Here are a couple ways that unhealthy competition shows itself.

  • Competitive attitude towards similar efforts, not wanting them to have traction.
  • "My organization is the center of the universe, everyone should join it."
Collaboration and Care

Everyone has internalized bad habits from the system we all live in. These tend to be deep. Like competition with others, seeing ourselves as commodities rather than human beings. Like any of the human aspects used successfully to divide and conquer us. In any aspect, a person could have developed an attitude of domination or subordination. Nobody is immune.

As we work together to create positive change, it is important to support and challenge each other constructively to move past these deep habits, for healthy work relationships, and more importantly for each other's human development. We have been stunted by capitalism, and this is an important way to care for each other.

This is not the same as "virtue signaling", that is competition.

Friends and Enemies

We find useful the levels of unity understood by the North Vietnamese during the war with the US. People will live on a spectrum from unity with you, to ally, to neutral-possible-ally, to neutral, to neutral-possible-opposition, to opposition, to enemy, and their situations will change depending on partly how you deal with them. How to struggle with people in each of those situations matters.

One statement of a goal is to move people one step at a time from neutral to possible ally etc., and to isolate your opposition and enemies. But make sure they are actually enemies and not possible allies.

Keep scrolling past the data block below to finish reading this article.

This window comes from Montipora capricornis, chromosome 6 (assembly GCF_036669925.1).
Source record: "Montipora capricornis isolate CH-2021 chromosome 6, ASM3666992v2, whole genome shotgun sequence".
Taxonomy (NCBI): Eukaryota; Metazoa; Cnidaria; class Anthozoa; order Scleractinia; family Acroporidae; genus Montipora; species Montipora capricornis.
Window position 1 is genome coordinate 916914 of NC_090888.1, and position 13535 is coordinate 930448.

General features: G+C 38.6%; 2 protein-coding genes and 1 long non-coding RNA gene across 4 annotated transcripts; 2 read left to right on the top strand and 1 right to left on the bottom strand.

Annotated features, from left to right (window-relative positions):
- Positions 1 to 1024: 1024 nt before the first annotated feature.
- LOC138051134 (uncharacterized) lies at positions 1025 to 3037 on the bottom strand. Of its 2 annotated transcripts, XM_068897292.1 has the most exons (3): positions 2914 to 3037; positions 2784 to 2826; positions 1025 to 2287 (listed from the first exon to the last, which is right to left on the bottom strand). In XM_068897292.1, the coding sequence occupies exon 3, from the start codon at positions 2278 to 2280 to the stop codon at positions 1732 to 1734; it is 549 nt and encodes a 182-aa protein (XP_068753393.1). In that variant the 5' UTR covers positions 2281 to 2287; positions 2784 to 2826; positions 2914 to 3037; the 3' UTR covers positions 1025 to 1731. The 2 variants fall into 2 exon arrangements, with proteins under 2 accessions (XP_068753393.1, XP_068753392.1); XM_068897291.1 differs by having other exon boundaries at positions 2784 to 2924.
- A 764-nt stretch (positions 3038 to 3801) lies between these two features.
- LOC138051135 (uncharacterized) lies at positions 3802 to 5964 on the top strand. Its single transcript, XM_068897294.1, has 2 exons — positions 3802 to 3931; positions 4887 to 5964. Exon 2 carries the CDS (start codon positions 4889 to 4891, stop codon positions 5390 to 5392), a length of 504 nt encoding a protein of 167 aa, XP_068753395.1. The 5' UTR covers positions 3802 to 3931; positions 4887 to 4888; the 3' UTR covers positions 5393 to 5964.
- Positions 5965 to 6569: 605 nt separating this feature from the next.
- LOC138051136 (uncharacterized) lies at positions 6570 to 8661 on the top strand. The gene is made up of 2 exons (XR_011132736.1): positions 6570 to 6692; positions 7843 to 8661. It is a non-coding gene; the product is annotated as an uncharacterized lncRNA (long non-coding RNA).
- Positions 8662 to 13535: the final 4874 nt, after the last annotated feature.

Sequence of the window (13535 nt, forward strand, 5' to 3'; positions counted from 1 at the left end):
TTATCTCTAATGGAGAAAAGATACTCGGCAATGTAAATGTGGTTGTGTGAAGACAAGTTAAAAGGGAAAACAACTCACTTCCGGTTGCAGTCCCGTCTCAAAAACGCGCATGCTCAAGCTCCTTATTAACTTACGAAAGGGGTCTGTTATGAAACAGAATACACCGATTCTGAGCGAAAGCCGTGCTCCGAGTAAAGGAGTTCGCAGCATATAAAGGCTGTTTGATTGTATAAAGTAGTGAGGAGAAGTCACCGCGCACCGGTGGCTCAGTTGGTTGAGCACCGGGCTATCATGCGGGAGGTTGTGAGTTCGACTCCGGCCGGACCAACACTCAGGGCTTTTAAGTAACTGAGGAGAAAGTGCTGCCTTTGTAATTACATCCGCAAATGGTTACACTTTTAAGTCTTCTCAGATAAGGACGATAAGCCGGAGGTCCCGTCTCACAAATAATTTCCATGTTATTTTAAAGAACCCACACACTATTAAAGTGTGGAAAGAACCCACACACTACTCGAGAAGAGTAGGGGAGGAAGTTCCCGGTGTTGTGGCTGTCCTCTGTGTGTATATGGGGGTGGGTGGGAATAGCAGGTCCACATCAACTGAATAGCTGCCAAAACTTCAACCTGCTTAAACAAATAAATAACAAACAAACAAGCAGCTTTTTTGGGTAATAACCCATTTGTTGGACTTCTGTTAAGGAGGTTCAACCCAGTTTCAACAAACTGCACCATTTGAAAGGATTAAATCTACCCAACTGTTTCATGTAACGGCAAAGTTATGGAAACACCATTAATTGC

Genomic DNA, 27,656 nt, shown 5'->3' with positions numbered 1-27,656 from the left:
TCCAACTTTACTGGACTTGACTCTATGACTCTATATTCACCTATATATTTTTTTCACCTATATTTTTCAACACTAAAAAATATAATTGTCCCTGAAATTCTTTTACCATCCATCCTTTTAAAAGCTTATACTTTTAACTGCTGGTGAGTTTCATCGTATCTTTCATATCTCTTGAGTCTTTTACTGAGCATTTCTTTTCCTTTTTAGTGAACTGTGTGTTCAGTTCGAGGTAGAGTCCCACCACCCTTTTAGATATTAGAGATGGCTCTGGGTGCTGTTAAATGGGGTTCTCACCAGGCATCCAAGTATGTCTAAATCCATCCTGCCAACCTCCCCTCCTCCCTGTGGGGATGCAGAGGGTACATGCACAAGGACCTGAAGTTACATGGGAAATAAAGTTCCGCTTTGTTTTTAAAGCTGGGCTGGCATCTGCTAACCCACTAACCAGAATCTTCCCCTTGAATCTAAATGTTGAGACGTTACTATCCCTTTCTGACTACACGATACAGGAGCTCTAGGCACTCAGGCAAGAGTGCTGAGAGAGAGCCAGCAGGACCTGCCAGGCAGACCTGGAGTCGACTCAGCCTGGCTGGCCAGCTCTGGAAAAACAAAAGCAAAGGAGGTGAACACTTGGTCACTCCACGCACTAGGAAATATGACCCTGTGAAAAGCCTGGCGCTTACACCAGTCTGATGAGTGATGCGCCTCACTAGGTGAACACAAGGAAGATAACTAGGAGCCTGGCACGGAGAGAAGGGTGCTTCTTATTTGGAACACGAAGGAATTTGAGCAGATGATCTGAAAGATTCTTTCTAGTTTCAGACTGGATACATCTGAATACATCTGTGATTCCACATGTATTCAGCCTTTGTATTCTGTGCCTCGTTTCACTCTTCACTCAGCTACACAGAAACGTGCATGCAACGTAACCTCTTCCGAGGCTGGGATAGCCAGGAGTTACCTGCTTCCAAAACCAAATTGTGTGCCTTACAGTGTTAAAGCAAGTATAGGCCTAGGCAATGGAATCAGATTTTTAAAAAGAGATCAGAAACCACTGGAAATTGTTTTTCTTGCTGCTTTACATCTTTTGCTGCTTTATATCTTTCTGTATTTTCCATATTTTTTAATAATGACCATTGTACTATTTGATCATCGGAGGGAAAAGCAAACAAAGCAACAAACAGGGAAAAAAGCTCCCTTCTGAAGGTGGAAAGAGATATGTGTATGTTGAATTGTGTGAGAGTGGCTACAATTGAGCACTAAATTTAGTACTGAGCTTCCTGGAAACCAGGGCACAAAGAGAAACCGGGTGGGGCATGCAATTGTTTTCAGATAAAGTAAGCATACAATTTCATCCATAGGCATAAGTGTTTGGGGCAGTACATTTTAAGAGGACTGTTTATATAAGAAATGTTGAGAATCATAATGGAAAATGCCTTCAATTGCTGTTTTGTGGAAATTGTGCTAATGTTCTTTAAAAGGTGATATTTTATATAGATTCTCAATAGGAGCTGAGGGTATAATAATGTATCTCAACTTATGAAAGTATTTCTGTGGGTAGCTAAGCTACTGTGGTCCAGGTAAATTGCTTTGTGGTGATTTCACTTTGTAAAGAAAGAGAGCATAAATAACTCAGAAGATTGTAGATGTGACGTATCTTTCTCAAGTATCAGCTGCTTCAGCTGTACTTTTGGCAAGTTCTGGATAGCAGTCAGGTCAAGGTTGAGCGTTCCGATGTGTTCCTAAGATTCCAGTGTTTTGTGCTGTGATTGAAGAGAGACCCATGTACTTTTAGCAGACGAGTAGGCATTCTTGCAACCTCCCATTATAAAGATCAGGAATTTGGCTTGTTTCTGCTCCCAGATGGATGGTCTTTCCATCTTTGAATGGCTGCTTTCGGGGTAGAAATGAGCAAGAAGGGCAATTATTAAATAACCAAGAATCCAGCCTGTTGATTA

And consider the context and stage of the work. Sometimes principled tactical alliances can help solve the most important problems. Sometimes a split is most healthy.

This is not the same as "cancelling" someone.

Project Balancing Acts
  • Balance external information and outreach with actual project reality.
  • Balance thinking and refinement on paper with trying some things out.
  • Balance time on socializing, care, "team building" with accomplishing useful project goals. Sometimes working together with consciousness is the best team building. Sometimes working together with consciousness is a good antidote to depression or self pity. On the other hand, sometimes it is time to think together or just celebrate together.
Leadership vs Democracy

This is a natural tension in next-economy organizations. Much as some organizations claim they are totally flat and P2P, there is never "no leadership". But there is "good leadership" and "not as good leadership".

Important attributes of good leadership:

  • Promote democracy in situational balance with leadership
  • Consciously develop others' leadership capabilities

Some problems we've seen in next-economy groups:

  • Micro-management.
  • Squashing others' attemps to develop their leadership.
  • If you got the grant, you are the leader (personal ownership of grants).
  • Startup mentality, excessive focus on strategy, comms, rollout plans, and other methods developed for competitive enterprises.
  • Commons and peer-to-peer words hiding building your own business.
  • Fake democracy internally, where it "feels" like people have input, but in the end it is really a startup with final decisions made by the founder.
  • Democracy by complexity, for example many beaurocratic procedures, or long assemblies that many can't attend, stifling actual democracy.
  • One node in a network trying to dominate the network decision-making process. (We saw a promising food network die this way.)
From economic networks to ecosystems
  • Include whole people, all of their needs and wants and skills and knowledge and what they want to learn.
  • Include all of their relationships.
  • Help them to thrive.
  • Include whole resources in their natural settings.
  • Help their settings to thrive.